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What are you trying to do in the paper? In other words, are you trying to argue with the reading, to analyze the reading, to evaluate the reading, to apply the reading to another situation, or to accomplish another goal? Does the body of your paper support your thesis? Do you offer enough evidence to support your claim? If you are using quotations from the text as evidence, did you cite them properly?

Do all of the ideas relate back to the thesis? Is there anything that doesn't seem to fit? If so, you either need to change your thesis to reflect the idea or cut the idea.

Do all of the ideas in the paper make sense? Are there unclear or confusing ideas or sentences? Read your paper out loud and listen for awkward pauses and unclear ideas. Cut out extra words, vagueness, and misused words. Visit the Purdue OWL's vidcast on cutting during the revision phase for more help with this task. Do you see any problems with grammar, punctuation, or spelling? If you think something is wrong, you should make a note of it, even if you don't know how to fix it.

You can always talk to a Writing Lab tutor about how to correct errors. Try to detach yourself from what you've written; pretend that you are reviewing someone else's work. What would you say is the most successful part of your paper? How could this part be made even better? What would you say is the least successful part of your paper?As January hits and the new year begins, we spend a lot of time thinking about how to make ourselves and our lives better.

As you and your students make resolutions, this might be the perfect time to talk to your students about the process of making their writing better: revision. As a teacher, you may feel disappointed when students turn in a final draft of a paper that looks remarkably similar to the first draft. However, before assuming that students are lazy or unmotivated, we should consider the possibility that students and teachers have different ideas of what revision entails. Students gave the following impressions of revision:.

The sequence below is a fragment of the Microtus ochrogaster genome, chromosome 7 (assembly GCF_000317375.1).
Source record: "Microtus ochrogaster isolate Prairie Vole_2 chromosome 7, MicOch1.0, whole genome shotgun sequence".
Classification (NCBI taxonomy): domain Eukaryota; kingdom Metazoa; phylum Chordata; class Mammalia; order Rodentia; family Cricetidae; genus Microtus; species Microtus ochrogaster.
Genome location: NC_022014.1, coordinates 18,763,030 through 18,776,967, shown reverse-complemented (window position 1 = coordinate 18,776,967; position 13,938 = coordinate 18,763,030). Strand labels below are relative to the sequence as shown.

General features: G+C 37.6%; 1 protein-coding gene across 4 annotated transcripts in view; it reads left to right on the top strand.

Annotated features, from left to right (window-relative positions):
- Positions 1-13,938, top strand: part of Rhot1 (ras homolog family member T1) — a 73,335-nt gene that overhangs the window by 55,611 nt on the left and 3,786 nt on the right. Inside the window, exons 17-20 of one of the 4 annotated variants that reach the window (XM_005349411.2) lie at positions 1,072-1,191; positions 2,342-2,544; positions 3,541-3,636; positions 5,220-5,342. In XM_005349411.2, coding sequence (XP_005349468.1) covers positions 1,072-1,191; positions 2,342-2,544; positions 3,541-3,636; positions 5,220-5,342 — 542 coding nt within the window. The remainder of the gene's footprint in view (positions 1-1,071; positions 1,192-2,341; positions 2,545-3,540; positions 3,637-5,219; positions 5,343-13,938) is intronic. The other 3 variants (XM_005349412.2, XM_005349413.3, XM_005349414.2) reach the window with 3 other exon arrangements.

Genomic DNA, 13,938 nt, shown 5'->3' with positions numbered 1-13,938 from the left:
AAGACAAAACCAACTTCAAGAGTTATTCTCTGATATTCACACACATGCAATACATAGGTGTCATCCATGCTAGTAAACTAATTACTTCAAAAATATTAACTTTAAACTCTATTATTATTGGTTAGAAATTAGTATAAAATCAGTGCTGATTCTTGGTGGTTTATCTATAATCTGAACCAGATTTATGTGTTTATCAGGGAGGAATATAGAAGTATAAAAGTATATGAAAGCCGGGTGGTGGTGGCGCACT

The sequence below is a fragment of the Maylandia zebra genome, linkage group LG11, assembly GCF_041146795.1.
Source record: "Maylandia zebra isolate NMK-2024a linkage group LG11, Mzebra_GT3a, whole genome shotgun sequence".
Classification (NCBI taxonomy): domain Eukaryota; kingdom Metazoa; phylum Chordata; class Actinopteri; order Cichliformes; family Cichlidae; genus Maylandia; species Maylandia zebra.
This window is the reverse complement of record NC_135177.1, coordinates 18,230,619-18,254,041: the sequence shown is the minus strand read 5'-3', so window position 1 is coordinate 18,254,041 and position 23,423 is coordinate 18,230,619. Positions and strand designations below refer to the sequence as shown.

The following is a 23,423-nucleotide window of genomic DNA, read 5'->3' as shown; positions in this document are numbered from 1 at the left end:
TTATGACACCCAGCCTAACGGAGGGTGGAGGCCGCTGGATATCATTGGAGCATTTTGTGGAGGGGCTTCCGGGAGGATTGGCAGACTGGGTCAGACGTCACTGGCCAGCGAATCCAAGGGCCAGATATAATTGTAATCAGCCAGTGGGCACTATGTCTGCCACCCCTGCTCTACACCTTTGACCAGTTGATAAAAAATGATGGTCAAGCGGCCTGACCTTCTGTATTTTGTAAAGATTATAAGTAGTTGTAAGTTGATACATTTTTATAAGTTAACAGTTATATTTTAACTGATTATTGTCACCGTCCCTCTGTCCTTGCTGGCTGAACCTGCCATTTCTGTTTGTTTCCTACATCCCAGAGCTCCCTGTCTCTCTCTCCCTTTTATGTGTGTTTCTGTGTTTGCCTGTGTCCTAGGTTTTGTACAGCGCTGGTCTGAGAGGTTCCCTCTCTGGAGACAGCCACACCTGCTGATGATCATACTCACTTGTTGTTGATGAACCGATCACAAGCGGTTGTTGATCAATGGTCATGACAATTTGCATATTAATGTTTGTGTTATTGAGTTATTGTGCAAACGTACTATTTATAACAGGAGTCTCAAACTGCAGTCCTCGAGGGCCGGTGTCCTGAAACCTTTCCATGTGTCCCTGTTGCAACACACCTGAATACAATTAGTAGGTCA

I go over and change words around. It is looking at something and saying, no that has to go, or no, that is not right. In contrast, professional writers described their process of revision this way:. It is striking to consider the focuses of these two sets of responses; the students considered tinkering with vocabulary to be revision, whereas the writers defined revision as large-scale adjustments to argumentation and organization. How can you teach your students to approach revision more like professional writers?

The first step is clearly delineating the difference between revision, editing, and proofreading.

revision strategies for essays

Feel free to share the definitions and explanations of each process below to begin that conversation with your students. Revision is, at its core, a process of reflection. As part of that reflection, a writer might ask themselves the following questions:. As students will likely point out, these are all significant changes to make. It follows, then, that revision is the very first part of the process, then editing, and finally proofreading.

Although all these steps are important to do and teachthe order should not be reversed. Some of the questions that writers can consider as a part of editing include:. Part of the reason why editing is important to do after revision is that sometimes large-scale improvements can cause problems on a smaller scale. For example, if you bring material from the conclusion to the introduction, it may be necessary to then alter the transition from the final body paragraph to the conclusion.

Smoothing that transition would be editing, rather than revising or proofreading. While revision and editing are about making the paper work better and thus are best tackled with a growth mindsetproofreading is a rare place where focusing on deficiency is the goal. Proofreading largely consists of correcting errors and mistakes. While most of proofreading entails searching for grammatical errors such as issues with subject-verb agreement, verb tense, punctuation, and commonly confused wordsproofreading can also include fixing spelling mistakes, typos, and citation errors.

Checking to make sure that the paper is headed correctly and the pages are numbered according to the given style format can also be part of this last read-through. As your students will be relieved to hear, whether they can identify every single change they make as they write is of little consequence.

However, describing each process distinctly to your students up front can make a significant difference in how they approach revision. As evidenced by the quotes from students and professional writers at the beginning of this section, it is most important that students do not confuse proofreading with revision and that they engage in all three processes as they write. Out of the three processes we just covered, students most need to be persuaded of the value of revision.